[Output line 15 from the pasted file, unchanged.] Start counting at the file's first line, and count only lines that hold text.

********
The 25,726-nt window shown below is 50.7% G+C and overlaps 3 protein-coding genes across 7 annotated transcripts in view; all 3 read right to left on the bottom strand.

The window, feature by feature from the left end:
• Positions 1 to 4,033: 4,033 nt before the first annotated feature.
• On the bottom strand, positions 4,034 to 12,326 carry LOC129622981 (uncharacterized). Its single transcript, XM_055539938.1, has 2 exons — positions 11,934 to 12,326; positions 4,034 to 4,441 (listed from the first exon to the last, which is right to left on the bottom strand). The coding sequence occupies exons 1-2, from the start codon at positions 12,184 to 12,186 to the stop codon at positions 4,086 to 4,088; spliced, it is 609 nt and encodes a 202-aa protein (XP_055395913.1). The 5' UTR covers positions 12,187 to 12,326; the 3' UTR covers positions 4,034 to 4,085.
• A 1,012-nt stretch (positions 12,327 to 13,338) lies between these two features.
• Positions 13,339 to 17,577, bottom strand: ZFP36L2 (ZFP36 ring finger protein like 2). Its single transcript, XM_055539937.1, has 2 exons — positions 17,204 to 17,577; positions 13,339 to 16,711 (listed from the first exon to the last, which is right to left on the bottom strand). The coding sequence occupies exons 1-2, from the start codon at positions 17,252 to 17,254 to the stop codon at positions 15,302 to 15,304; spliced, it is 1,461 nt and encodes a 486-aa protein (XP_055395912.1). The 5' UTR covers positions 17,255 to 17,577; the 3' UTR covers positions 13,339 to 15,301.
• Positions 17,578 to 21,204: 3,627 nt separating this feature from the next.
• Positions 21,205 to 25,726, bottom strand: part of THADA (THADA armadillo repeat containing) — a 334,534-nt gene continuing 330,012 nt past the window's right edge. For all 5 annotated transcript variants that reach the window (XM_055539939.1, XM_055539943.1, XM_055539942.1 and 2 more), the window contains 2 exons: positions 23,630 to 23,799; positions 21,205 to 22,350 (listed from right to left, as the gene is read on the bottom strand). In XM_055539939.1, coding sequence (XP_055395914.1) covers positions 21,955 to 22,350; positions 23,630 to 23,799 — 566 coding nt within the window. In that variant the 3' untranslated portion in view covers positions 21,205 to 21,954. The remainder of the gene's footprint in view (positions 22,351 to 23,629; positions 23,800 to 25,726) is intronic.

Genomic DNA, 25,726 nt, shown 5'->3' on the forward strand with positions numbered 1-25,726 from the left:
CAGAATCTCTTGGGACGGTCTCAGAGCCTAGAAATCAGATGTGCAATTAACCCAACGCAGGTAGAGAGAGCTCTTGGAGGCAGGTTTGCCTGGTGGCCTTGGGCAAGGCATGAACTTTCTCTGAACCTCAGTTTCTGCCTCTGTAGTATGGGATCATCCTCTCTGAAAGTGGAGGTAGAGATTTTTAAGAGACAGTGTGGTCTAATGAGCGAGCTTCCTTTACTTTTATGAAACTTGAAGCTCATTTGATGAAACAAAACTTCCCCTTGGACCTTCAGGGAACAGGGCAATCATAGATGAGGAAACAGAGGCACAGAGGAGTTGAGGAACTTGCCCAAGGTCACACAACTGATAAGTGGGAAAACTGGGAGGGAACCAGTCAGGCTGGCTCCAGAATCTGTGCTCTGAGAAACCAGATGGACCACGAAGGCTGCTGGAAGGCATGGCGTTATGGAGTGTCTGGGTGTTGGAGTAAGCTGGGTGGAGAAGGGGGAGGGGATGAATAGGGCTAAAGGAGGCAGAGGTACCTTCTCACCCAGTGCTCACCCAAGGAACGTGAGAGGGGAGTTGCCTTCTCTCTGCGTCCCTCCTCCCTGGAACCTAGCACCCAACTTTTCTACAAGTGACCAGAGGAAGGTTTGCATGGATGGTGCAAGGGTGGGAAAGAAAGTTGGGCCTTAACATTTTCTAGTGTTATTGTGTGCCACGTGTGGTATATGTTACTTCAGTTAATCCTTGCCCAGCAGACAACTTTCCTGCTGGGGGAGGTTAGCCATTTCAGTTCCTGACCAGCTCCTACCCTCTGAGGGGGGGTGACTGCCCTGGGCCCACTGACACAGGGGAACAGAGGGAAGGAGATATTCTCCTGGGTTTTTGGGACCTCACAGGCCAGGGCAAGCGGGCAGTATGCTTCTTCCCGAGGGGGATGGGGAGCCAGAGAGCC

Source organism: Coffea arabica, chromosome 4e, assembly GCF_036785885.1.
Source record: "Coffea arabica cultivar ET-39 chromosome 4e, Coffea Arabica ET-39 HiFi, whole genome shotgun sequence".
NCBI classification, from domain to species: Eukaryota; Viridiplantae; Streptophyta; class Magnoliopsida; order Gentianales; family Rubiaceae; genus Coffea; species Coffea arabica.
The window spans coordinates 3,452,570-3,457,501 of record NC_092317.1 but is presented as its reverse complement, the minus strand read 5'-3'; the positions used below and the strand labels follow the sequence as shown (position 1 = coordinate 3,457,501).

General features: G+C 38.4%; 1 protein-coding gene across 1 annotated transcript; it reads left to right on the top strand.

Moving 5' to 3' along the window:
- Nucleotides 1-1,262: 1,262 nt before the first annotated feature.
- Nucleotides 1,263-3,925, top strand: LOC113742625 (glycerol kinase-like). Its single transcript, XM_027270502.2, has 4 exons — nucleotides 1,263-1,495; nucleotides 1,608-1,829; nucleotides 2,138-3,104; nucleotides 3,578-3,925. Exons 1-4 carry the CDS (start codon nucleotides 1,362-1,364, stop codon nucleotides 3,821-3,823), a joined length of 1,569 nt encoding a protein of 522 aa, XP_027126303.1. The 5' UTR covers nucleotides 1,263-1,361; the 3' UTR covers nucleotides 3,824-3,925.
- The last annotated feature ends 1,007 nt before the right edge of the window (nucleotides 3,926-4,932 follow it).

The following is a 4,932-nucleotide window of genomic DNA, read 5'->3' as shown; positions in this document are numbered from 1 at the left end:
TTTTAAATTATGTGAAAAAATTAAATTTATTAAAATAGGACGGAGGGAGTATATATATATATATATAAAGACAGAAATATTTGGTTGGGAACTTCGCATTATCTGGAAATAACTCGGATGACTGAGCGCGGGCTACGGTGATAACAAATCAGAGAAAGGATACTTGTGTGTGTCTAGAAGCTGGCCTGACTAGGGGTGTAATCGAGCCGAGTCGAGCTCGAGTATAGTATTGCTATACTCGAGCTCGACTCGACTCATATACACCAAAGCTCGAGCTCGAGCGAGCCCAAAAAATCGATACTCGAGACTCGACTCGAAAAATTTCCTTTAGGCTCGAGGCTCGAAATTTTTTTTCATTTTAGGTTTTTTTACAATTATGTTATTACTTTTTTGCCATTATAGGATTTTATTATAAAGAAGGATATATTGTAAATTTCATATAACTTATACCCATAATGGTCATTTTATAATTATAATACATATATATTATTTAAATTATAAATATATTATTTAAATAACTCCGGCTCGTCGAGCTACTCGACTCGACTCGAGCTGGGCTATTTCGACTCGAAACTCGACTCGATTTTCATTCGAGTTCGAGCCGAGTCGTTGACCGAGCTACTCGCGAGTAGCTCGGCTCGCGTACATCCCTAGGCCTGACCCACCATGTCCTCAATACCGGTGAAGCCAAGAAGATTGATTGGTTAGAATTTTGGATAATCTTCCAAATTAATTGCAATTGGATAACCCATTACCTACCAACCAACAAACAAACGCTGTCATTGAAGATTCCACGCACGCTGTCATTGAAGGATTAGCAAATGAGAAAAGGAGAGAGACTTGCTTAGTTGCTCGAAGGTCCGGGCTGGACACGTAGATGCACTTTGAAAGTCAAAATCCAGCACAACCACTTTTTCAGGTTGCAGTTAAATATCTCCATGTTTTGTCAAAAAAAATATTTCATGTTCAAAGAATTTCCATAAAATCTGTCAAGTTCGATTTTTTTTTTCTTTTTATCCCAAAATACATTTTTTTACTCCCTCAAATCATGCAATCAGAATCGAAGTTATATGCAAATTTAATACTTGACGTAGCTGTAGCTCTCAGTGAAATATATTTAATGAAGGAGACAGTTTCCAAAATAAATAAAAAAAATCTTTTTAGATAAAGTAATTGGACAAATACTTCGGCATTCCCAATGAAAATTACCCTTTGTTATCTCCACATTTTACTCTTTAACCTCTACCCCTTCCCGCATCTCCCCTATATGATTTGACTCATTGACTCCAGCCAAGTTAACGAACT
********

General features: G+C 38.4%; 1 protein-coding gene across 1 annotated transcript; it reads left to right on the top strand.